On appeal from a conviction of assault by means of a dangerous weapon, the defendant argues that (1) the evidence of assault under an attempted battery theory was insufficient, and (2) the judge's instruction on that theory of assault gives rise to a substantial risk of a miscarriage of justice. We affirm.
1. Sufficiency of the evidence. Nancy Lizardo, the victim's mother, related that during the encounter between the defendant and her son, Luis, she jumped between the two young men and told them that if they were to fight at all, they should not fight with weapons. Despite her entreaty, the defendant refused to drop the baseball bat in his hand and yelled, "I'm going to fuck him up." The defendant lifted his hand to try to hit Luis with the bat, but Nancy pushed the defendant away from Luis, who stood only a foot behind her. Viewed in the light most favorable to the Commonwealth, this evidence suffices to
2. The jury instruction. As requested by the parties, the judge instructed on assault in the terms of § 2.19 of the Massachusetts Superior Court Criminal Practice Jury Instructions (Mass. Cont. Legal Educ. 1999 & 1st Supp. 2003). The defendant now contends that the requested instruction is error because, unlike its District Court counterpart, the Superior Court instruction on assault under an attempted battery theory fails to apprise that the Commonwealth must prove that the defendant came "reasonably close" to accomplishing the intended act.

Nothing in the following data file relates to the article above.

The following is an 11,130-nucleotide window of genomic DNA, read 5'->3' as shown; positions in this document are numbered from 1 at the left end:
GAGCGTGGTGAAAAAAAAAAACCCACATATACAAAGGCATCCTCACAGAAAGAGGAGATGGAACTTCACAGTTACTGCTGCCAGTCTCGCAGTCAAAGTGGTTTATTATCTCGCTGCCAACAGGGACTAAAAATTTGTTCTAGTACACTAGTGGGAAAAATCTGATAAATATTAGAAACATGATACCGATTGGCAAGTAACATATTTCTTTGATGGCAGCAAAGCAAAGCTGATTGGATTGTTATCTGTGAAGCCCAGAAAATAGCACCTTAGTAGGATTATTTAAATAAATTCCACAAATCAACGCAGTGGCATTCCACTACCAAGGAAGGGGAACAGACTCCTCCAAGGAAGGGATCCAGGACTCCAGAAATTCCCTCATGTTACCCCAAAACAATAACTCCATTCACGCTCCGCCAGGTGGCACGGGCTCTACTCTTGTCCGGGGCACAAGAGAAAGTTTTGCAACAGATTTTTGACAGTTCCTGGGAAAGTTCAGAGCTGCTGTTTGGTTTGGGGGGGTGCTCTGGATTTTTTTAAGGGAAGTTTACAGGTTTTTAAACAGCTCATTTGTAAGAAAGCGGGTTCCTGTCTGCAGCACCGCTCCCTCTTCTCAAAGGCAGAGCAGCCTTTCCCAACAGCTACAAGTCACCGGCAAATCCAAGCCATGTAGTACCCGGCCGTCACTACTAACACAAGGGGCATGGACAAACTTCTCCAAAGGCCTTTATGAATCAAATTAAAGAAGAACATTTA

While the District Court model instruction provides a clearer statement of assault by attempted battery, and is cited more frequently in appellate decisions, we need not resolve the adequacy of its Superior Court counterpart because even were we to assume that the challenged instruction is erroneous, the defendant's conviction must be affirmed. On the facts of this case, any error in the judge's instruction on assault under the attempted battery theory would not give rise to a substantial risk of a miscarriage of justice. See Commonwealth v. Redmond, 53 Mass.App.Ct. 1, 7 (2001) (absent objection, omission of element of crime from instruction analyzed for substantial risk of a miscarriage of justice). As noted in Commonwealth v. Porro, 458 Mass. at 534, "Because attempted battery and threatened battery `are closely related,'... we do not require that a jury be unanimous as to which theory of assault forms the basis for their verdict; a jury may find a defendant guilty of assault if some jurors find the defendant committed an attempted battery (because they are convinced the defendant intended to strike the victim and missed) and the remainder find that he committed a threatened battery (because they
The defense at trial, directed primarily to the more serious charge of armed assault with intent to murder, was that the defendant was only present at the scene and did nothing that rose to the level of criminal culpability. To find the defendant guilty under either theory of assault, the jury were necessarily required to reject the defendant's claim and credit the Commonwealth's proof that the defendant rushed at Luis with a raised baseball bat in his hands and threatened to harm him, only to have Luis's mother step in the way at the last moment and prevent a battery. See Commonwealth v. Alphas, 430 Mass. 8, 13 (1999) (no substantial risk of a miscarriage of justice if error did not materially influence jury's verdict).